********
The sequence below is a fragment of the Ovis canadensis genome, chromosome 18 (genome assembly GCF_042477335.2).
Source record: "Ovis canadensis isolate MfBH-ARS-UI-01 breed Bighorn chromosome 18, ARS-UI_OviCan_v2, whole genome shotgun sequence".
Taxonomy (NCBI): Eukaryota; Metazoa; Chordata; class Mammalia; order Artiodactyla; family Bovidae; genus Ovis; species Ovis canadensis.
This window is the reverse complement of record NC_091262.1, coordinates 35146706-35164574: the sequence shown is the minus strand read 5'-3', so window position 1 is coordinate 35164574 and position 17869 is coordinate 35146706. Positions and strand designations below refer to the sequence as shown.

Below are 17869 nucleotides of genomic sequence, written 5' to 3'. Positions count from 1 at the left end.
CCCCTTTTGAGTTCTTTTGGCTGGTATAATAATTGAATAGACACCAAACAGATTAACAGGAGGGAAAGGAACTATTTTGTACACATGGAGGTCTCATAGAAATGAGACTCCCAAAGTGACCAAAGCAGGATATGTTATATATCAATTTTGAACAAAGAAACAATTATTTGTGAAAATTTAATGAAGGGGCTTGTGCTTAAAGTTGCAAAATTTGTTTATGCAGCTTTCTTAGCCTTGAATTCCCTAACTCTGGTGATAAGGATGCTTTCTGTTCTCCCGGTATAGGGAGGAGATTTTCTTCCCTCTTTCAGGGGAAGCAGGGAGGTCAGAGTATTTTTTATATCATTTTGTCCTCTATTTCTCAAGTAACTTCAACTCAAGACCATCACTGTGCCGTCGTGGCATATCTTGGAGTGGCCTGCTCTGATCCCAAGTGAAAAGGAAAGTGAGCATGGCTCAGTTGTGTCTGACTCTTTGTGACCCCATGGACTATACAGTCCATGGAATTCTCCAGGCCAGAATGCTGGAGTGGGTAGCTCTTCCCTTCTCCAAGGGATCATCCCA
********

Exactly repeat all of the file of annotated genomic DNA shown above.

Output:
The sequence below is a fragment of the Ovis canadensis genome, chromosome 18 (genome assembly GCF_042477335.2).
Source record: "Ovis canadensis isolate MfBH-ARS-UI-01 breed Bighorn chromosome 18, ARS-UI_OviCan_v2, whole genome shotgun sequence".
Taxonomy (NCBI): Eukaryota; Metazoa; Chordata; class Mammalia; order Artiodactyla; family Bovidae; genus Ovis; species Ovis canadensis.
This window is the reverse complement of record NC_091262.1, coordinates 35146706-35164574: the sequence shown is the minus strand read 5'-3', so window position 1 is coordinate 35164574 and position 17869 is coordinate 35146706. Positions and strand designations below refer to the sequence as shown.

Below are 17869 nucleotides of genomic sequence, written 5' to 3'. Positions count from 1 at the left end.
CCCCTTTTGAGTTCTTTTGGCTGGTATAATAATTGAATAGACACCAAACAGATTAACAGGAGGGAAAGGAACTATTTTGTACACATGGAGGTCTCATAGAAATGAGACTCCCAAAGTGACCAAAGCAGGATATGTTATATATCAATTTTGAACAAAGAAACAATTATTTGTGAAAATTTAATGAAGGGGCTTGTGCTTAAAGTTGCAAAATTTGTTTATGCAGCTTTCTTAGCCTTGAATTCCCTAACTCTGGTGATAAGGATGCTTTCTGTTCTCCCGGTATAGGGAGGAGATTTTCTTCCCTCTTTCAGGGGAAGCAGGGAGGTCAGAGTATTTTTTATATCATTTTGTCCTCTATTTCTCAAGTAACTTCAACTCAAGACCATCACTGTGCCGTCGTGGCATATCTTGGAGTGGCCTGCTCTGATCCCAAGTGAAAAGGAAAGTGAGCATGGCTCAGTTGTGTCTGACTCTTTGTGACCCCATGGACTATACAGTCCATGGAATTCTCCAGGCCAGAATGCTGGAGTGGGTAGCTCTTCCCTTCTCCAAGGGATCATCCCA